Science Speak: How Scientists Use Words Differently Than Everyone Else

By Steve West | 11 years ago

As an adult I’ve found myself pursuing science education at a rate that would make my highschool self reel. Teenage me did the bare minimum in science class, and only when taking Physics as a senior did a spark of interest arise. The problem is that for most of us laymen the terminology and word usage by scientists is confounding. They insist on using words that have a different, or at least altered, meaning when translated over to the common colloquialism. In other words: 16 year old me wanted to put in the bare minimum of work, and these sciency jerks were making homework tedious.

It makes things difficult when trying to explain simple concepts to a friend. For a time I was heavily into evolutionary biology, and not for political reasons. I found the whole concept and study of mutations within species fascinating. I still do. But I was once asked to explain how I could believe observable evolutionary mutations had existed in the wild, and not just forced in a lab. My mind was clear on the subject, but the words failed me. Because I relied on the words I’d read in scientific journals, or in newsgroup discussions.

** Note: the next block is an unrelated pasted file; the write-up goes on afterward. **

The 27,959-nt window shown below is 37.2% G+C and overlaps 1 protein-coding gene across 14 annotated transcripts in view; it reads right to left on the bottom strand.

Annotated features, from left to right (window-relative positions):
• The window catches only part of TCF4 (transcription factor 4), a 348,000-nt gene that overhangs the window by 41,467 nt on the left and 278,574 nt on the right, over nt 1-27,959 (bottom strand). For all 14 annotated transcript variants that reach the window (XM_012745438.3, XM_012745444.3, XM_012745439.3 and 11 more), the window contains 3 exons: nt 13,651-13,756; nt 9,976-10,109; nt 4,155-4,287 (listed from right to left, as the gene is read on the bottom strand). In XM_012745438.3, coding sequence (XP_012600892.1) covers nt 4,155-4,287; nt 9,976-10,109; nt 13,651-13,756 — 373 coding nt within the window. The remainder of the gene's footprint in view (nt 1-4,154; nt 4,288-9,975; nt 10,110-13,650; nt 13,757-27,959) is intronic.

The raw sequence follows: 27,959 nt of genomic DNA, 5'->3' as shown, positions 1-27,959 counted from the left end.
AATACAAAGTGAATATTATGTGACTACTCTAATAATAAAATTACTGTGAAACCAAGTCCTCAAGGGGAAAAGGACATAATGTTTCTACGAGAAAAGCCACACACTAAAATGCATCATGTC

The word “evolution” itself is highly contentious. Scientists hold evolution as a fact, and have proven that it does occur. However there is a theory of evolution that is used to explain how it happens, and why. This is ever changing as new information is discovered. This is a principle aspect of the study of evolution that misinformed people use to prove evolution to just be a bunch of mumbo jumbo.

A table of words that are used differently by scientists than how the general public understands them appears in an article in Physics Today, showcasing just how dire the communication problem has become. Scientists need to learn to communicate better with the public. We live in an age where information is the most valuable resource and obfuscating that knowledge with equivocation, even if unintentional, leads to more confusion. And more importantly it leads to necessary actions that need to be taken being argued over while our problems get worse.

Click on the table in the gallery below to see the full image.